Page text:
Thread: Take this PMac
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Old 09-11-2012, 07:59 AM   #18
TCF
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Originally Posted by RF20Lennon View Post
The main issue is work ethic and age at when they start playing. If you look at the top European guys they start playing when their 3 or 4. Americans on average start at around 8-10. The second thing is work ethic. The time spent practicing on the court and the pre-gym work out. For people who want to become pros they spend about 8 hours everyday for practice,stretches and workouts!! Americans usually don't even spend half the time! The reason Pete Sampras was so succesful was because he was originally Greek and he had the European work ethic in him. McCenroe and Connors worked EXTREMELY hard. mcCenroe said once in an interview as a junior sometimes he used to spend 6 to 7 hours on the court!! So when this improves America will get their new champion
Sorry but this post is so wrong about so many things. Just full of wrong information.

1. The Euros start later, many play soccer up until age 10-14, and practice less. A survey of top 100 players showed most spent less than 15 hours a week on tennis up to age 14.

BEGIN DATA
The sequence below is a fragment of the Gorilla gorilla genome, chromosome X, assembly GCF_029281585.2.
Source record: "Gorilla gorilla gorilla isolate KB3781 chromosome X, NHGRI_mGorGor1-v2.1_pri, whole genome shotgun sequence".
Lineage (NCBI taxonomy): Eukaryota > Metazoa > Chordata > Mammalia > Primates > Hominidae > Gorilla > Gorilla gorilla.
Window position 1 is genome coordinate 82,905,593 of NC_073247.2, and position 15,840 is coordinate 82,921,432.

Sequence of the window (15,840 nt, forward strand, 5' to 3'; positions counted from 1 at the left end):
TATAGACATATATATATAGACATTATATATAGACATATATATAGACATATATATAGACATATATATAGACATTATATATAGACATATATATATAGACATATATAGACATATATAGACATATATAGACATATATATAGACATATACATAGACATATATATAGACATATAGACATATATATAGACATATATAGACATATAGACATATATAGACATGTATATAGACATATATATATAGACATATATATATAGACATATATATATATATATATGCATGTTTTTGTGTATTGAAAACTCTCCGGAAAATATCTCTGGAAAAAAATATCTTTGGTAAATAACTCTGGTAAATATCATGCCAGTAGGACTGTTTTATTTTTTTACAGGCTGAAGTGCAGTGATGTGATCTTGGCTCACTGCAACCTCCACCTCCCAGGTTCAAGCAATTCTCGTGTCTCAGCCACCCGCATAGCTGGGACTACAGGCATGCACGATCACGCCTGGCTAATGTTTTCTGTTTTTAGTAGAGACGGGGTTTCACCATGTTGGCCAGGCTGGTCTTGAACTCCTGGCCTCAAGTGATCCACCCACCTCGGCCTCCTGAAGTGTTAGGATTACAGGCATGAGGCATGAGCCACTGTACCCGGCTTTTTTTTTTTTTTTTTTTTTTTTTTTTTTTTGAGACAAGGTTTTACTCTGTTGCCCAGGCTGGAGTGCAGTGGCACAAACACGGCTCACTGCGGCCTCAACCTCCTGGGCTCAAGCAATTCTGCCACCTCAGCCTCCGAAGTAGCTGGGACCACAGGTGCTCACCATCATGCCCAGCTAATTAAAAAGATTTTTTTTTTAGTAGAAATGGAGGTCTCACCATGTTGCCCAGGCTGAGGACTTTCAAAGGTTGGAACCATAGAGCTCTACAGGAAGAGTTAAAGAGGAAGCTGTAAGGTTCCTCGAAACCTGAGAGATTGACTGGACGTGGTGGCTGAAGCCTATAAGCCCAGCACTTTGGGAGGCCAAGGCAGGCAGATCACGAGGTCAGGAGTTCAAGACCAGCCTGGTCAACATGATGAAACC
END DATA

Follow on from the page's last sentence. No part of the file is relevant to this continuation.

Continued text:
2. There is zero advantage to starting a kid in tennis at age 3-4 vs 8-9. More likely will instead result in worse players, burned out players, injured players.

3. Sampras is an example of stars aligning. Found tennis racquet while a bored little kid on a rainy day and started hitting on his own, sister says he would excel at any sport they tried with him from age 5 so was a freak athlete from birth, met a great coach as a young kid, loved tennis from day 1 and was self motivated.

4. Johnny Mac was also playing other sports through his young years. Went to college. Was a freak in regards to hand eye coordination.

5. Johnny Mac has been yelling that tennis kids need MORE balance, other sports, and LESS court time. Thats why he opened his academy!

http://bleacherreport.com/articles/1...rk-go-together

"The Academy has been built around McEnroe’s belief that a well-balanced life, one where kids participate in all sports, go to school, and then take up tennis, is what may work best."


Or we can go to John's own website for his academy and read his mission statement:

"John's passion and belief is that great players can be developed in urban settings, while still having the opportunity to live at home, pursue their educational goals, and participate in a variety of sports and extracurricular activities."

Sure all pros work very hard starting at age 15 up. But the idea that these guys lived for tennis from age 4 is total nonsense.

Last edited by TCF : 09-11-2012 at 08:07 AM.
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